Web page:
Home » Masters 2024: Cam Smith earns another top-10 at Augusta National – Australian Golf Digest

Masters 2024: Cam Smith earns another top-10 at Augusta National – Australian Golf Digest

Cameron Smith has acknowledged that “time is ticking” and has vowed to return to Augusta National and finish the job, after a stunning eagle gave his Masters bid early hopes of reeling in runaway winner Scottie Scheffler.

Smith’s quest to become just the seventh player to win the Open Championship at St Andrews (2022) and the Masters got off to off to a flyer when he holed out from a greenside bunker for eagle on the second hole.

“That was the start I needed,” Smith told Australian reporters after his round.

His green jacket hopes ended there.

Smith didn’t make a birdie all day. Other than the eagle and a bogey at the fifth hole, a series of pars held him back from hitting the next gear during a lacklustre 71. Smith finished at two-under-par (286) and tied for sixth, nine shots behind Scheffler. Smith settled for his fifth top-10 result at the Masters in his eight career starts.

Some of golf’s greatest champions weren’t able to win the Masters. Greg Norman, Tom Weiskopf, Johnny Miller, Lee Trevino and Tom Kite among them. Smith doesn’t want to be known as an also-ran given his flare for Augusta National. Smith’s top-10s at Augusta include a T-5 in 2018, a joint runner-up in 2020, a T-10 in 2021 and a share of third to Scheffler in 2022.

“I mean, I’m 30 years old now,” he said. “I know that sounds crazy, but there’s going to be a point in my career where things start to go the other way. I’d like to think I’m still on the up and can still compete with the best golfers in the world but… time ticks on and there’s only one of these a year – so you’ve got to make the most of it.”

After the bounces and breaks he was getting, Smith felt it was simply not his week. He pointed to the short par-4 third after his eagle.

“I hit two good shots in [drive and second shot] at No.2 and then two good shots into the [short par-4 third] and [the wedge shot at No.3] goes over the back, and it was another birdie hole,” he said. “I feel like I hit a lot of good shots [this week] to just outside birdie range over the weekend. If the ball went three or four or five foot closer, it would probably be a different story, but it didn’t. I feel like I hit a lot of good shots to just outside that birdie range over the weekend.”

World No.1 Scheffler held off young debutant Ludvig Aberg to win a second green jacket in three years, becoming a multiple major champion with a final-round 68. Scheffler finished at 11-under-par (277), while Sweden’s Aberg (69) was second at seven-under (281) playing in his first major championship. Tommy Fleetwood, Max Homa and Collin Morikawa tied third at four-under (284).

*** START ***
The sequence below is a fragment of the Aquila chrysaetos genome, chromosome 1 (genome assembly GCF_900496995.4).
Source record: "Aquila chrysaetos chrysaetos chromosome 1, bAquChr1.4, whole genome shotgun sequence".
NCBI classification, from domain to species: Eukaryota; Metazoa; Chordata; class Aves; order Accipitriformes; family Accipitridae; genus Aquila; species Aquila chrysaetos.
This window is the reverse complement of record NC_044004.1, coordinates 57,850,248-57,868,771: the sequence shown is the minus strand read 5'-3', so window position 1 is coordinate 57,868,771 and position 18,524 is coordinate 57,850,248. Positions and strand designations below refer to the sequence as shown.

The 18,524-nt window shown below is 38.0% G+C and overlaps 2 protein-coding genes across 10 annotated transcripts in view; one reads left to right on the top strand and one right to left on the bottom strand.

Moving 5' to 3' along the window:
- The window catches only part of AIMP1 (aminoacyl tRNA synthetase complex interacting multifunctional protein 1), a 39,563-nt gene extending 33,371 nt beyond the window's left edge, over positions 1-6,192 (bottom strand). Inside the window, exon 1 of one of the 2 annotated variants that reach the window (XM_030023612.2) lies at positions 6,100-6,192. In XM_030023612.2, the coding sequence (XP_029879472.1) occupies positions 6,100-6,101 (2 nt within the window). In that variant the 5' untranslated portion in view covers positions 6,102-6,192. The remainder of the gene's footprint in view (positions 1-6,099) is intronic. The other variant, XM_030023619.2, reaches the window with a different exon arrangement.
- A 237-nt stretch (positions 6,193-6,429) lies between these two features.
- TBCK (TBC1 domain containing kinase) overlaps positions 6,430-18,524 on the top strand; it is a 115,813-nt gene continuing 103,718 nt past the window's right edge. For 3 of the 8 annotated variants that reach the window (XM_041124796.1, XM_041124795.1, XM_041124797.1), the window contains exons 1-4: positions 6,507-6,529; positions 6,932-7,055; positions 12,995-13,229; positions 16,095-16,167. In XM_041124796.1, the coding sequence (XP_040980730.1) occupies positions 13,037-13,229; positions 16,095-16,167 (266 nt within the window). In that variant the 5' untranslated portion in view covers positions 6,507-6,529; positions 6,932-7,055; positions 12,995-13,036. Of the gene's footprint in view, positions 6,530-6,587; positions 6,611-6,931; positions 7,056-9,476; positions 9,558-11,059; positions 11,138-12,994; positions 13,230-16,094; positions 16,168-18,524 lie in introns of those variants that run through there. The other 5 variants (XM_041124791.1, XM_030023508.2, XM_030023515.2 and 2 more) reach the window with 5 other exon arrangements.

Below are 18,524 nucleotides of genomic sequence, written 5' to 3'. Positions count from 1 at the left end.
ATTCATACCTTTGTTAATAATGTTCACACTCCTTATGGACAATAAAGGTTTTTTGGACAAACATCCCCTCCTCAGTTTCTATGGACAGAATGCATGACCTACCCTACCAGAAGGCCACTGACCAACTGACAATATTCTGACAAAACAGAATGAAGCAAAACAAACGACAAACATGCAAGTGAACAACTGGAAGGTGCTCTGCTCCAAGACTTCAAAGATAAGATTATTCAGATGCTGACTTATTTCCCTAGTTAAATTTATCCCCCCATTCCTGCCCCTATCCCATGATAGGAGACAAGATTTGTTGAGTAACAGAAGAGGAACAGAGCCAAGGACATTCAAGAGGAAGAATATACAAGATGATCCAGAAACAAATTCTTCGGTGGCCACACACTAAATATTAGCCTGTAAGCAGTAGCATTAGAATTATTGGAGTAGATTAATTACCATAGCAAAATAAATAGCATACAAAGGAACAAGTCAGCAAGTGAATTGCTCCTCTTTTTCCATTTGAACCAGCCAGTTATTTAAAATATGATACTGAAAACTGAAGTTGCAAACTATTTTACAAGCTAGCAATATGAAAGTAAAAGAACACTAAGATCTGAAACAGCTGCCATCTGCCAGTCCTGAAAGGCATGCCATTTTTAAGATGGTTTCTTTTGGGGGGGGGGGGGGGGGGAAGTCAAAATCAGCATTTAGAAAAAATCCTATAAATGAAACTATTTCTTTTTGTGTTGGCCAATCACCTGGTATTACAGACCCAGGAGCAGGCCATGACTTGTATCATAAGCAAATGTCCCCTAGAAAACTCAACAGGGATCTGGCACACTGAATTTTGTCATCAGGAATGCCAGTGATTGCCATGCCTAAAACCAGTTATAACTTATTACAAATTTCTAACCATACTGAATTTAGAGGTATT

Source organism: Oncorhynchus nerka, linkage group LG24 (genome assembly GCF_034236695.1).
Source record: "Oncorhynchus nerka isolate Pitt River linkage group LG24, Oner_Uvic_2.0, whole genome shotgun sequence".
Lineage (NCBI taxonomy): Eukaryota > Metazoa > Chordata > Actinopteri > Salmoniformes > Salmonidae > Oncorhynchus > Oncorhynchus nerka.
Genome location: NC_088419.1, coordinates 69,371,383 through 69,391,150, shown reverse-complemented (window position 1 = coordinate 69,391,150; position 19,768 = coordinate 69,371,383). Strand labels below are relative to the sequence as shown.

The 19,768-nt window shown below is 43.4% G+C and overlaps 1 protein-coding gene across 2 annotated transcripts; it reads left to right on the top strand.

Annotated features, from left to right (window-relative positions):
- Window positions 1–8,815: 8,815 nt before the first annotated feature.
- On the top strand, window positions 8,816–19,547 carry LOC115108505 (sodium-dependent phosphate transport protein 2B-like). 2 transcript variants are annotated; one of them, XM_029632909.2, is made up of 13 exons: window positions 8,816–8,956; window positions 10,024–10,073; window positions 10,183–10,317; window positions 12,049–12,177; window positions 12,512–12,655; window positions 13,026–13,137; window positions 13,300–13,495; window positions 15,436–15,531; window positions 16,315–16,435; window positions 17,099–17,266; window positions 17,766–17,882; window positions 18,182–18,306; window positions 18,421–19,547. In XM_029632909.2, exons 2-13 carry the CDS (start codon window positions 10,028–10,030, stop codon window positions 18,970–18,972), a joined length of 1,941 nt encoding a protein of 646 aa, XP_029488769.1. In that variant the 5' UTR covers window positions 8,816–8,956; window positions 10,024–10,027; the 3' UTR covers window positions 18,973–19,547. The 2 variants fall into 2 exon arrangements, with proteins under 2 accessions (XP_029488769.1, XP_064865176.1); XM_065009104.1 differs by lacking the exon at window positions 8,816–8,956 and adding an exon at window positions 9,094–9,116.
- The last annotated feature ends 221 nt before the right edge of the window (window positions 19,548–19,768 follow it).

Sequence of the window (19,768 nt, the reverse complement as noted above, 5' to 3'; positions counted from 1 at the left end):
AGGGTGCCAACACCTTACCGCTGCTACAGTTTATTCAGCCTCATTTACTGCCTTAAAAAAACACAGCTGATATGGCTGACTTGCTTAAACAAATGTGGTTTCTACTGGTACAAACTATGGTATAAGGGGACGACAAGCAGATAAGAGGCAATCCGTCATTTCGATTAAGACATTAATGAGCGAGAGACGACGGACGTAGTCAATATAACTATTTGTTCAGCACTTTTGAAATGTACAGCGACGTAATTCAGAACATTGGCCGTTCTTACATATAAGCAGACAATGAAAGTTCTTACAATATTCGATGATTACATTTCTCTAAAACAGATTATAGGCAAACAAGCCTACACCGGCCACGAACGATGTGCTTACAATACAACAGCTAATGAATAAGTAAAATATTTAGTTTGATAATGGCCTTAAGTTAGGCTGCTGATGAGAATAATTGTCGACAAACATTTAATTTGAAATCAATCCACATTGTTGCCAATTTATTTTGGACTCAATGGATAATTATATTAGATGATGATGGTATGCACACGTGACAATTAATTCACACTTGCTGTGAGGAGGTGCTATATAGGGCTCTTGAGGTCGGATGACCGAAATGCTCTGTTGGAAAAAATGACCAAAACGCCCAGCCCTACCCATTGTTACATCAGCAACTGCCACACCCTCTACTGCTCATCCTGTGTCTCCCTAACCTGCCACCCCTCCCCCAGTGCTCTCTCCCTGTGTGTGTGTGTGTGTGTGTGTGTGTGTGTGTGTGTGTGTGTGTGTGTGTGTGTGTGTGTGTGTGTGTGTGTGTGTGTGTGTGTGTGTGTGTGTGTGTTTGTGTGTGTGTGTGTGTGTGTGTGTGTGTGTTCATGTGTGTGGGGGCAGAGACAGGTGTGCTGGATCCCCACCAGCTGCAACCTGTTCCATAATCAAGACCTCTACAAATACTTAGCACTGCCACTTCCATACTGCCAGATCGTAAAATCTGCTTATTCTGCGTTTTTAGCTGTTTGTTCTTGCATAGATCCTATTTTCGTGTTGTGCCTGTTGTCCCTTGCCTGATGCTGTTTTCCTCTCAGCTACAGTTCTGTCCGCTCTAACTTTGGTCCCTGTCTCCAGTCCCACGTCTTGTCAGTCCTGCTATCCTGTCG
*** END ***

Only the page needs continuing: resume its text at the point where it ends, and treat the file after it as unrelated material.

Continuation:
Smith shared sixth with fellow major winner and LIV golfer, Bryson DeChambeau. He was satisfied with getting into contention after having to withdraw from LIV Golf Miami two weeks ago with food poisoning that left him feeling sick into the Masters practice rounds.

“I think the adrenalin definitely kept me going out on the golf course, but the start of the week was definitely a struggle and I didn’t prepare the way I wanted to,” he said.

Smith was one of four LIV golfers who finished in the top 15. He and DeChambeau joined Tyrrell Hatton (T-9, even-par) and 2018 winner Patrick Reed (T-12, one-over).

Smith dismissed the idea – raised by US Open champion Wyndham Clark on Friday – that LIV golfers can’t compete at the majors given their tour stages 54-hole events.

“No, that’s BS,” he said.

Cameron Davis, who was in contention through the first three rounds, was the next best Australian at one-over (289) after a disappointing 75. Min Woo Lee signed off on his Masters campaign with a solid 69, improving his total to four-over, which was matched by Australia’s only Masters champion, Adam Scott (72).

Jason Day rallied with a 69 to finish at five-over (293).

“I was making a continuation of swing changes, on top of playing in a major championship, and trying woods and the 40-mile-an-hour breeze at the start of the week, it can be very difficult to try and make those changes,” Day said. “But you have to be put it in different situations, different environments. That’s how you’re going to give yourself a lot more trust in the swing. Today was a good positive step in the right direction for that.”